Fewer Political Ads Now, Doesn’t Mean Less Advertising Later

Anyone sitting around fretting over or just “counting” the political ads that are NOT running due to the unprecedented disruption wrought by COVID-19 might want to put on a mask and go for a brisk walk to clear the head of misguided obsession. Not that it’s hard to understand the chaos mindset; 2020 was an unusual year for political ad spending well before the virus hit, due to gargantuan outlays by Tom Steyer and even more lavish spending by Mike Bloomberg.

More than $700 million was spent on broadcast TV by the end of March, a milestone not hit until August of 2016, and one that had been projected to arrive this year around July, amidst projections for the year overall that skewed high when compared to years past.

However, certain patterns hold. The relative dip in 2020 spending started rather abruptly and was not due to the virus, but rather to Elizabeth Warren neatly shivving Bloomberg in the February debate. Bloomberg’s demise may have aligned with the pandemic, but the ad drop-off that proceeded was perfectly in keeping with historical trends. Political ad spending is always at its lowest point in March, April, and May.

While some political ad buyers we’ve talked to are looking to take advantage of rates that are likely to be low in May, June, July, and August—and they may be able to do that—it’s September, and October/November (which we might as well think of as one “month,” given the variable nature of where Election Day falls) when we’ll begin to see the effects of pent-up demand and learn how 2020 stacks up to past election years. Historically speaking, two thirds of all ad spending takes place during that two-month timeframe, which this year coincides with the moment in which much of the country is likely to be experimenting with how to restart economic engines while setting up new norms that protect public health.

As such, for Q2, keeping a watchful eye on fundraising, as well as imagining how the fundamentals of political advertising (total dollars as a function of money raised and the number of competitive races) and the durable facts of the current presidential contest (Democrats still want to defeat Trump) might manifest in a changed fall landscape is a better mental exercise than ruminating on advertising in this odd moment (or doing jigsaw puzzles).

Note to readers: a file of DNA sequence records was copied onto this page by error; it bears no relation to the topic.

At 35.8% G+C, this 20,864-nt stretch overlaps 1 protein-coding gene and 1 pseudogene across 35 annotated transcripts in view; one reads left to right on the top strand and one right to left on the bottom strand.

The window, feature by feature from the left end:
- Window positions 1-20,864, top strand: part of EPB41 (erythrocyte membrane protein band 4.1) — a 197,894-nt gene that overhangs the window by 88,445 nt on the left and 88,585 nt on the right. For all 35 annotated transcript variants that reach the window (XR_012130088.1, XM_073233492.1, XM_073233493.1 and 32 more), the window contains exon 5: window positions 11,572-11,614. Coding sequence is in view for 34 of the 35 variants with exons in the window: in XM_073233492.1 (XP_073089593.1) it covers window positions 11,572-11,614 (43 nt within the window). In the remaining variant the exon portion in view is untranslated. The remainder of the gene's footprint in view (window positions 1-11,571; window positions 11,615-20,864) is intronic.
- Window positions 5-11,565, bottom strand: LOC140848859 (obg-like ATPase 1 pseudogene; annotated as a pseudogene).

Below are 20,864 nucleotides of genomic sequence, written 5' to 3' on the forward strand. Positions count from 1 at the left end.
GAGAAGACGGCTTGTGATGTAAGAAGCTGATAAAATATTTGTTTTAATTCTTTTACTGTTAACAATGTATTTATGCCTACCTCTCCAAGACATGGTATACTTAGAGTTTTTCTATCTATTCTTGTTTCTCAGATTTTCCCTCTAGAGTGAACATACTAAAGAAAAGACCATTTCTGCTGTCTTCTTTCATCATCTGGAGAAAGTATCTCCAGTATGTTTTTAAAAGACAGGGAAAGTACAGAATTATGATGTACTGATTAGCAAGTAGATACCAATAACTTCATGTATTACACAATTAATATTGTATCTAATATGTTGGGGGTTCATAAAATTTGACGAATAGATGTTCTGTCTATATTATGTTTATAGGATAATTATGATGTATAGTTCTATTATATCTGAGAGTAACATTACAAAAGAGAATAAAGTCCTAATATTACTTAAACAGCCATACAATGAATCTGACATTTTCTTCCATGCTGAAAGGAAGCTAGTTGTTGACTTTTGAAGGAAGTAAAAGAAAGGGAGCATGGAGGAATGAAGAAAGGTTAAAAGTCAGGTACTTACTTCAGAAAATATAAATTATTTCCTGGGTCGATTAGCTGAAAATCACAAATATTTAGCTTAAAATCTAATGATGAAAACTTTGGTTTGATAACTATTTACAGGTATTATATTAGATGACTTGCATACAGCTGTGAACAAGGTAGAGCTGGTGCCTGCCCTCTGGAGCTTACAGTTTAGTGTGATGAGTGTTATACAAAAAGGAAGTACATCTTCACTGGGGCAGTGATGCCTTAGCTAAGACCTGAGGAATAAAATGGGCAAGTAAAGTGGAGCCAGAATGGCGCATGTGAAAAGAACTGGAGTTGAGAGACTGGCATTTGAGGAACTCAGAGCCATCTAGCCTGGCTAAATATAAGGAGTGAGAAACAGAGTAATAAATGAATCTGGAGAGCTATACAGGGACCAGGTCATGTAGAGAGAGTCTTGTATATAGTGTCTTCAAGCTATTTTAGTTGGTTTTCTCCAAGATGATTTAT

First, where will the eyeballs be? Never have more Americans spent more time in front of more screens of different sizes—many of them streaming ad-free subscription content. How quickly that changes depends in large part on how soon sports come back, and the NFL, followed by college football, is the place to look for insight.

Second, what about that pent-up demand, a natural function coming off the summer rate slump that is likely to be even more pronounced this year? Advertising revenue is a function of units and rates, which competition from advertisers outside the political sector will likely drive up. Lots of cars will be coming off their leases over the next few months and automakers will need to advertise, not to mention there is likely to be an uptick in general back-to-school advertising as companies seek to take advantage of the most-longed-for “first day of school” in American history. National advertisers may also buy more local (driving up prices) if certain areas of the country are more or less “open” than others.

Of course, disposable income is going to be lower, and that will not only impact household purchases but also small-dollar political donations. That said, campaigns will set out to raise according to their needs, which seem to be expanding. The curve has been consistently flat on Trump job approval over the course of his entire presidency. This fact indicates a true toss-up, which means more states likely to be engaged (and more dollars spent) than in 2016—at least in states like Arizona, Wisconsin, Michigan, and Minnesota. As reported by Inside Elections, there is also an increase in competitive Senate races, with three new races moving into competitive territory this week.

More competition means a need for higher-touch campaigns, no mean feat in a year when physical proximity is verboten. If you must fret about something, you could worry about the share of the bounty that will go to digital, especially because data from the primary revealed no clear trend on that score. But with travel, rallies, and in-person campaigning severely curtailed, and campaigns striving to maximize communication channels that they can control, paid advertising in general, and television advertising in particular, will likely be the best vehicle for campaigns to deliver the messages they want delivered.



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